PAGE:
Monday, October 26, 2009

The sixth sense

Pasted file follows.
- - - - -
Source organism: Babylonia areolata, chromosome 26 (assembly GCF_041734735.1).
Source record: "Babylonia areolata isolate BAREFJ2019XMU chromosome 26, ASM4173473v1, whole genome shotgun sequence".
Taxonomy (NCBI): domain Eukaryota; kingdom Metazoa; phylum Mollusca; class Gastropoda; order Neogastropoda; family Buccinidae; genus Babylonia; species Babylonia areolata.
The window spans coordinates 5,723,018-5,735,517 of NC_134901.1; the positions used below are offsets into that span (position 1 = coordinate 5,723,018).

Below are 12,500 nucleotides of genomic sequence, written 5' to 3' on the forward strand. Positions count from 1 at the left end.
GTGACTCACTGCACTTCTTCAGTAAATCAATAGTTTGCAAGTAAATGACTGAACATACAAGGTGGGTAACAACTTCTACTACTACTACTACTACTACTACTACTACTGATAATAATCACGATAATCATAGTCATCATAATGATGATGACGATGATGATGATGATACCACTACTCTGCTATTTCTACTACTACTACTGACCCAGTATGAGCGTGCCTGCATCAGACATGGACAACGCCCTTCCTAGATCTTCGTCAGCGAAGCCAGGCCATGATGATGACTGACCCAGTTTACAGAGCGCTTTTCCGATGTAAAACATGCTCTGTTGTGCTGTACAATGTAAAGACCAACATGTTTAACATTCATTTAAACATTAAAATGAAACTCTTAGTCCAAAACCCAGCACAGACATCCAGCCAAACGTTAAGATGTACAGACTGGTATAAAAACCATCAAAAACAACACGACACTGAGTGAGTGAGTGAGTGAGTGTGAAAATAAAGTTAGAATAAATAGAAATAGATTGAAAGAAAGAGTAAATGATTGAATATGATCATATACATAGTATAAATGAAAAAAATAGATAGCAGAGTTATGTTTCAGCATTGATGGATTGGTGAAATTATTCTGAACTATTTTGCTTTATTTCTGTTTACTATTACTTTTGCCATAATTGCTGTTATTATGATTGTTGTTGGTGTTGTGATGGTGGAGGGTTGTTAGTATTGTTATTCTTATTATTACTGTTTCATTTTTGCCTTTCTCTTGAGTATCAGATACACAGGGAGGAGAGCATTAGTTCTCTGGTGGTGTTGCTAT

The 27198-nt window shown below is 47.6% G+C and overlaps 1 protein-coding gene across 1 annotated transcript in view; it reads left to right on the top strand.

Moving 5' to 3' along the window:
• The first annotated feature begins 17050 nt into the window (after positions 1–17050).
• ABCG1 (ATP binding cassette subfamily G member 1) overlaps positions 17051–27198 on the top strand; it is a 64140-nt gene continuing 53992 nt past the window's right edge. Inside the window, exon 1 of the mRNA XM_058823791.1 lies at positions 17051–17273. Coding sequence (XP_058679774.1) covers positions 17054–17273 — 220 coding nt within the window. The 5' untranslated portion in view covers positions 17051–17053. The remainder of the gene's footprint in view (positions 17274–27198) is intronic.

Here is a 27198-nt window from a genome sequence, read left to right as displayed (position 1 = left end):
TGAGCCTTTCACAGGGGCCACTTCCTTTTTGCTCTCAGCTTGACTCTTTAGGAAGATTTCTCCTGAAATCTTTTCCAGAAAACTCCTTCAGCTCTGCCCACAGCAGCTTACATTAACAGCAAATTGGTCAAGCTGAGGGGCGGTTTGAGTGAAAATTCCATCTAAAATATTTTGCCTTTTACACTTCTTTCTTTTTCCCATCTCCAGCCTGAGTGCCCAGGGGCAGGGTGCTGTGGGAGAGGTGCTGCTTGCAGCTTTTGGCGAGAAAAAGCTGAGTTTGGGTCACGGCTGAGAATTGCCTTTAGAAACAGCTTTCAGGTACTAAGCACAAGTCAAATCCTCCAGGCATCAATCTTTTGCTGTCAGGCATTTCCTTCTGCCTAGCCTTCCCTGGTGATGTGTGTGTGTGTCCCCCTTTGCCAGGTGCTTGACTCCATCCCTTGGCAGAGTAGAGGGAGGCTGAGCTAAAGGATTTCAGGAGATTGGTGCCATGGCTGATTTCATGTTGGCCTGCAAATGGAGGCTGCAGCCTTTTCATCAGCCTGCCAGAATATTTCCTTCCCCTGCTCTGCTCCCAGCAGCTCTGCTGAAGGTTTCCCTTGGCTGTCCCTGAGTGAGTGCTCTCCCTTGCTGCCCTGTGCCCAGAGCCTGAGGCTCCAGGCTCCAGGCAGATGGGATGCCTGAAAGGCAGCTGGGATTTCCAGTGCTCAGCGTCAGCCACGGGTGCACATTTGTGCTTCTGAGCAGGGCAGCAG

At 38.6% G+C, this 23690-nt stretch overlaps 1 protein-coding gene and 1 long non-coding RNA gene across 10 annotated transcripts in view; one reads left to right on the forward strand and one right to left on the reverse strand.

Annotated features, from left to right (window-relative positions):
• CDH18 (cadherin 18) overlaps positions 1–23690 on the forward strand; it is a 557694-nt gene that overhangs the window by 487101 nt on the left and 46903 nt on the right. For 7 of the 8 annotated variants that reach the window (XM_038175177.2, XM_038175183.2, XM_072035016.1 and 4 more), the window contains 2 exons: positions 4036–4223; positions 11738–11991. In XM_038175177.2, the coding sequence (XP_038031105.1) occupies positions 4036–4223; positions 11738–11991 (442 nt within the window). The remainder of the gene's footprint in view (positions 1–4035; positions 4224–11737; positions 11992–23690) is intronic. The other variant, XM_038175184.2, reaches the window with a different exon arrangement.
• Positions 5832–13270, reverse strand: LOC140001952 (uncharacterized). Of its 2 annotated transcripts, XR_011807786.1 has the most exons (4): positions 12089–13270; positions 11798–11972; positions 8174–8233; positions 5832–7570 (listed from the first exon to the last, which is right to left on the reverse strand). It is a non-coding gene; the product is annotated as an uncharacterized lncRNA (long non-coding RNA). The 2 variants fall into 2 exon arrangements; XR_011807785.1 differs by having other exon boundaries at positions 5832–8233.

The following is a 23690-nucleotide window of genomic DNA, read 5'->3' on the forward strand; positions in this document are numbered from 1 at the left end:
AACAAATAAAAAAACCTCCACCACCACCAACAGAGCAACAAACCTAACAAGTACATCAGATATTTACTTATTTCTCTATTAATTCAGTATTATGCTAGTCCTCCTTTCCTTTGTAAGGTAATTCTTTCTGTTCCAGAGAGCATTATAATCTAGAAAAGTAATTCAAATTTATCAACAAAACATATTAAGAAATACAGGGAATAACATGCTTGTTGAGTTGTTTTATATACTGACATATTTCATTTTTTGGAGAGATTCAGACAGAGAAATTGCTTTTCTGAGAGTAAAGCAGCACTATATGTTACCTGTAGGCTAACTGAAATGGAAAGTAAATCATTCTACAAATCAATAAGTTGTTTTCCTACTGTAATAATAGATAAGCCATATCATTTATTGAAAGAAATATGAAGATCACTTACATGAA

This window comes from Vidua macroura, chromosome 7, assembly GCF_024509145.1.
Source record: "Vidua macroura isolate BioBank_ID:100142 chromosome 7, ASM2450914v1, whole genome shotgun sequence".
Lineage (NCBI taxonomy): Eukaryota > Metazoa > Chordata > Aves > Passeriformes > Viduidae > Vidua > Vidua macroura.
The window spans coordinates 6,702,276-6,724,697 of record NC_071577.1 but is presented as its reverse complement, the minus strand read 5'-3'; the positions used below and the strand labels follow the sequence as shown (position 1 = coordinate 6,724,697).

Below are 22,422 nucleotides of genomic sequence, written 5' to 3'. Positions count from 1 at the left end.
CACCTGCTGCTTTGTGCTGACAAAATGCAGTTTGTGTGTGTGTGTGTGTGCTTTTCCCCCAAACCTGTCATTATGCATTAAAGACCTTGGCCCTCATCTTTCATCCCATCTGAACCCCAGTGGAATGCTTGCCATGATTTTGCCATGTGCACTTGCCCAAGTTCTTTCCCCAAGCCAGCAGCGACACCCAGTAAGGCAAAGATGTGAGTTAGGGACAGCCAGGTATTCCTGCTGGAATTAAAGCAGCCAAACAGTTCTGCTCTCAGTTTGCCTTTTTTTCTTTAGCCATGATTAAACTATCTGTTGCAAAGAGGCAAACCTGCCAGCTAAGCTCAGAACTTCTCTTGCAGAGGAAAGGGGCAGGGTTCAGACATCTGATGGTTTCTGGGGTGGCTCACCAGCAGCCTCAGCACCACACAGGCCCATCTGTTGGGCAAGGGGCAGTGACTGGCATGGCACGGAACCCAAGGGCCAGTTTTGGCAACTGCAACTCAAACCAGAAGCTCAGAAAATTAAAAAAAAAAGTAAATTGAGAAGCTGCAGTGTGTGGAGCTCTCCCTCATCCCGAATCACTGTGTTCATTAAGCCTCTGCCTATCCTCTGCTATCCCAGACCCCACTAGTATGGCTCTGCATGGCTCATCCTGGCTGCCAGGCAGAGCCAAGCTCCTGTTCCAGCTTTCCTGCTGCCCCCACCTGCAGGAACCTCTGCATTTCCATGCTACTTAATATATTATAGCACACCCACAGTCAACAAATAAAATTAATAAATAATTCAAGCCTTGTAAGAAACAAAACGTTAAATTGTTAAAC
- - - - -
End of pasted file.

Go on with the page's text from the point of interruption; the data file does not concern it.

Voyeurism has become more prevelant than ever. Noisy neighbors, celebrity news, reality tv or youtube, the public curiosity of the unknown will always be insatiable. People watching is a favored pastime when I'm waiting for a friend at a particular spot. Occasionally my gaze will focus on an unusual individual, and if I feel I'm at a safe distance, I will observe longer. Yet sometimes for whatever reason, the person becomes aware they are being watched, even if I'm standing three floors up high. Hackles raised, they will scan those around them, hunting for the source of their unease. All this is explained in a book I recently stumbled upon by Rupert Sheldrake, The Sense of Being Stared At. An interesting dissection of the human mind and what we are subconsciously capable of. From animal sensitivity, human perseption, to a dog's strange ability to sense epileptic seizures, his research questions things that have been swept under the rug by skeptics.